the full table which will cost you 8k of flash.
Similarily, you can build a sqrt table which will be faster than anything else.

Susan: "more MIPS = more current = faster draining of the battery = less time before it falls from the sky!"

I don't think it's an issue here. I don't know the consumption of the PIC, but the CPUs I am using consume
less than 10 mA at full power. And the drone's power is about 1000 times higher. This means
that even if you can cut most of your CPU power, you can save at most 1 second out of a 16 minutes flight.


So if i follow you right. that is the equation a need to resolve

ACCEL_YANGLE = 57.295*atan((float)-ACCEL_XOUT/ sqrt(pow((float)ACCEL_ZOUT,2)+pow((float)ACCEL_YOUT,2)));

so i made a look up table for atan and sqrt and for pow function it easy to create a new function by myself.

Bestrider14 - I don't know the function you are calling (I assume it is a library function of some sort) but if it is expecting a pointer to a string then passing it a null pointer, the function will still assume that it is a valid pointer value and try to dereference it and therefore use whatever value at RAM location 0x00. It will then increment its copy of the pointer and continue until the value pointed to is a null (the typical value that indicates the end of a string).
However, the "" null string means the function will passed a valid pointer value that happens to have a single (null) value and so it will return straight away.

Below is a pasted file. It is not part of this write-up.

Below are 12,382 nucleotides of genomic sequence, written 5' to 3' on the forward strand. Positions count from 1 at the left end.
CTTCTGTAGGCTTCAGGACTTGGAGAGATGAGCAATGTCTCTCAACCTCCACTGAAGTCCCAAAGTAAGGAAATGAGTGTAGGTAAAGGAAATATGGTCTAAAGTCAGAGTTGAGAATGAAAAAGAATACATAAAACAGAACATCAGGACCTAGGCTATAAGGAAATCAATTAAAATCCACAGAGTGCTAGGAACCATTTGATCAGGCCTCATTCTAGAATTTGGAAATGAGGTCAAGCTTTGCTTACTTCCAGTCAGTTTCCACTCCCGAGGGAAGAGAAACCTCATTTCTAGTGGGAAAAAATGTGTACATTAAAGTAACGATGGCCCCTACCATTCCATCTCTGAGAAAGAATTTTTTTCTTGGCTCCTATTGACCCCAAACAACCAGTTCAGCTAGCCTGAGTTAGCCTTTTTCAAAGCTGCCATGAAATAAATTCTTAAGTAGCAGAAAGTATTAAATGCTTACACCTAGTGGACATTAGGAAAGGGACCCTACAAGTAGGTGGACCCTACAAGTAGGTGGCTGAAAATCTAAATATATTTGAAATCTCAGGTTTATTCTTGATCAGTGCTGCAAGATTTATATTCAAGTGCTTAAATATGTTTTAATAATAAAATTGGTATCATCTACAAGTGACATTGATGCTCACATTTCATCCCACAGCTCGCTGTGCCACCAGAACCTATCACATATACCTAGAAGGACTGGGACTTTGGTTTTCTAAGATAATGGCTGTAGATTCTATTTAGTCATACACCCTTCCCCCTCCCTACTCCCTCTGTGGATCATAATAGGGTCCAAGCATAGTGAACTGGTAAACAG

Of course, it all depends what you are trying to do here: passing a function that looks like it is intended to write the characters of a string to a UART and then passing it a null string is the same as doing nothing at all!
Looking at your equation, do you really need the 'pow()' function at all? The exponent you are using in both cases is 2 which is same as multiplying the value by itself. Also there are tricks you can pull with the 'sqrt' as you are using it in this case - look up "fast inverse square root" on Google.

Dora - I'll admit to not really knowing much about drones but unless they have separate power supplies for the motors and the control electronics then that seems reasonable. My experience is mainly on low power portable systems where people can be very concerned about the odd extra mA (or uA!!!)